Southwest Airlines cancelled about 40 flights Sunday as the airline stepped up efforts to inspect the engines of its Boeing 737 fleet on the heels of last week’s deadly engine explosion on Flight 1380. The airline voluntarily announced inspections of engines in the CFM56 family – which powers nearly all of Southwest’s fleet – on Tuesday, after a passenger died when she was partially sucked out of an aircraft window that had been shattered in by the engine blast. Inspectors now believe that the CFM56-7B jet engine failure occurred when one of the engine’s fan blades broke off and came loose.

  • 25% of Baby Boomers Plan to Retire Before Age 65. Here's What You Need to Know if You're One of Them
    Business
    Motley Fool

    25% of Baby Boomers Plan to Retire Before Age 65. Here's What You Need to Know if You're One of Them

    In fact, a good 25% of employed baby boomers think they'll retire prior to age 65, according to new data from the Insured Retirement Institute. Your Social Security benefits are calculated based on what you earned during your top 35 working years, but once your full monthly benefit amount is established, you can only collect it in full upon reaching full retirement age. Now you are allowed to file for Social Security as early as age 62.

  • Saudi Arabia will always be safe, says UAE energy ministe...
    News
    CNBC Videos

    Saudi Arabia will always be safe, says UAE energy ministe...

    "If it's the security or safety of Saudi Arabia, Saudi Arabia always with its leadership is going to be safe," says Suhail Al Mazroui, the United Arab Emirates' minister of energy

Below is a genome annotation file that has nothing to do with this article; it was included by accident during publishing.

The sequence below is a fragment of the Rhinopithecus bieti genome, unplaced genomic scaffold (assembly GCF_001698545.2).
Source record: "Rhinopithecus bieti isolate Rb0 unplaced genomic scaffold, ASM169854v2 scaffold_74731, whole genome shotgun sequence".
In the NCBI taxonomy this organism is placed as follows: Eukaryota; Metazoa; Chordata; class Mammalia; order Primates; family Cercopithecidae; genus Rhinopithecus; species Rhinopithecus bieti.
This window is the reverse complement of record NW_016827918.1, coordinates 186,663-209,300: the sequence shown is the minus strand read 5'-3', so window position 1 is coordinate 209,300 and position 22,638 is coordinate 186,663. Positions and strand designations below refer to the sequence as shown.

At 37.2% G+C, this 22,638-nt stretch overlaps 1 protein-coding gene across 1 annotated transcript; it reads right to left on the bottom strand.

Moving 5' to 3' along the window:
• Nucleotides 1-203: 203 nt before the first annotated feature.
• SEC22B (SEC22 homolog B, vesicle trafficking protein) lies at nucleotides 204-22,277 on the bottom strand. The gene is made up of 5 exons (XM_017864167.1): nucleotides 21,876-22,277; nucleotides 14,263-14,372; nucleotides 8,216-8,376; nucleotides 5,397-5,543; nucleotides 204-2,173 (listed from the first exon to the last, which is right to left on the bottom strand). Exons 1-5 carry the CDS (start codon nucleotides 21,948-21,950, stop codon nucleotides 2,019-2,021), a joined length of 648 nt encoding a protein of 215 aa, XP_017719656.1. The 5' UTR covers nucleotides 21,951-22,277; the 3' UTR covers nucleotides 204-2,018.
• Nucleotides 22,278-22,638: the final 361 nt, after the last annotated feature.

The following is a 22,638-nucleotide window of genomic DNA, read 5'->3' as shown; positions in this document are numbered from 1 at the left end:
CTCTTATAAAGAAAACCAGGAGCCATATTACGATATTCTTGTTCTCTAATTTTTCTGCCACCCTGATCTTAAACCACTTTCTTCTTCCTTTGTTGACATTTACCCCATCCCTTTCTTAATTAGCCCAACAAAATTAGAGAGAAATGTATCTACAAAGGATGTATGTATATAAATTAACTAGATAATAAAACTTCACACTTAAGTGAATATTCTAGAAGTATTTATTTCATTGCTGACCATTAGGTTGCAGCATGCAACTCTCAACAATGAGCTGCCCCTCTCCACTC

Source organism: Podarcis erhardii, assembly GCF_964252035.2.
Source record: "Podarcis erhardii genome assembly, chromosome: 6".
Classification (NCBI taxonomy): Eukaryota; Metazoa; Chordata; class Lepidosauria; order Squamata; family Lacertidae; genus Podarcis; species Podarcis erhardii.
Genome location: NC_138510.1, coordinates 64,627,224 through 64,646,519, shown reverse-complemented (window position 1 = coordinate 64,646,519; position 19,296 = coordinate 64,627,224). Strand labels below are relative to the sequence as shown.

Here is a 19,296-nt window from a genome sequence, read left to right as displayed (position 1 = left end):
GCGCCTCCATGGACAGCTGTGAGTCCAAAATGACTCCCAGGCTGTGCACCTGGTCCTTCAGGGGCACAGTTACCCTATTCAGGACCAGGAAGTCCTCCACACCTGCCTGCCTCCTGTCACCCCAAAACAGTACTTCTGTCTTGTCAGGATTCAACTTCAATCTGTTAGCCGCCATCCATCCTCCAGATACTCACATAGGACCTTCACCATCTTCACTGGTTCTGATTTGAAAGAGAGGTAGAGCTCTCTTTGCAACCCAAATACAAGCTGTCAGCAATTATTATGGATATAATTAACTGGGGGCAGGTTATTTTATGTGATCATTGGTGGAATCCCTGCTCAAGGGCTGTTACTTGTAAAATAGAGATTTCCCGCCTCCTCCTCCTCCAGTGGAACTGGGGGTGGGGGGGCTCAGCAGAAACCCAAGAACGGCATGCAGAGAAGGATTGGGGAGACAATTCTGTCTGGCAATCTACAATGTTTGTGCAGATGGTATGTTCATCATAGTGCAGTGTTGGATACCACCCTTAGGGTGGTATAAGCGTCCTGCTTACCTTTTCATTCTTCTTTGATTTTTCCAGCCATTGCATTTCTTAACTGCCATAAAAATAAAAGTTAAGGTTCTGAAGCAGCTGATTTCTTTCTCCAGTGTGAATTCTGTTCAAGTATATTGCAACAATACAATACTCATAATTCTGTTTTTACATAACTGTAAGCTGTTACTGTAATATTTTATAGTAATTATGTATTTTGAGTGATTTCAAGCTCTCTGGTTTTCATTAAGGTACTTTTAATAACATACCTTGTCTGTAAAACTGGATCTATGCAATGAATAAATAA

• China's ZTE seeks resolution of U.S. export ban
    News
    Reuters

    China's ZTE seeks resolution of U.S. export ban

    China's ZTE is seeking a resolution to a U.S. ban on selling it parts and software that it has said threatens its survival. ZTE "has learnt from its past experiences on export control compliance and attaches significant importance to the work on export control compliance," the mobile phone and telecoms company said in a statement to the Hong Kong stock exchange. ZTE "is making active communications with relevant parties and seeking a solution to the U.S. export denial order," it added in the statement.

  • Here’s what Wells Fargo did to trigger a $1 billion fine
    Business
    MarketWatch

    Here’s what Wells Fargo did to trigger a $1 billion fine

    Unlike many of the scandals that have triggered billion-dollar penalties for banks, the problems that led to a 10-figure federal government settlement for Wells Fargo & Co. don’t appear to have colorful emails or trader messages describing bad behavior. Wells Fargo’s WFC, +1.98%  risk management already resulted in an unprecedented Federal Reserve sanction of having its growth limited. Wells Fargo, keep in mind, was fined by the CFPB and other regulators after opening millions of customer accounts without permission. To hear the OCC tell it, Wells Fargo did not establish “effective first and second lines of defense,” execute on a comprehensive plan to address compliance risk management deficiencies, fill mission-critical staffing positions, implement a reliable risk assessment and testing program and report compliance concerns adequately to the board.

  • Walmart's New Strategy Could Hurt These Popular Stores
    Business
    Motley Fool

    Walmart's New Strategy Could Hurt These Popular Stores

    Over the last two years, it's been clear Walmart (NYSE: WMT) is positioning itself as a competitor to Amazon. After paying $3.3 billion for e-commerce provider Jet.com in 2016, Walmart has increasingly encroached on Amazon's turf by attempting to lure Amazon's core consumer base, move into new industries, and replicate Amazon's disruption-focused mindset. With all the excitement about its digital changes, Walmart's core terrestrial operations may have flown under the radar.

  • Stay Away From All Forms of Romaine Lettuce, CDC Warns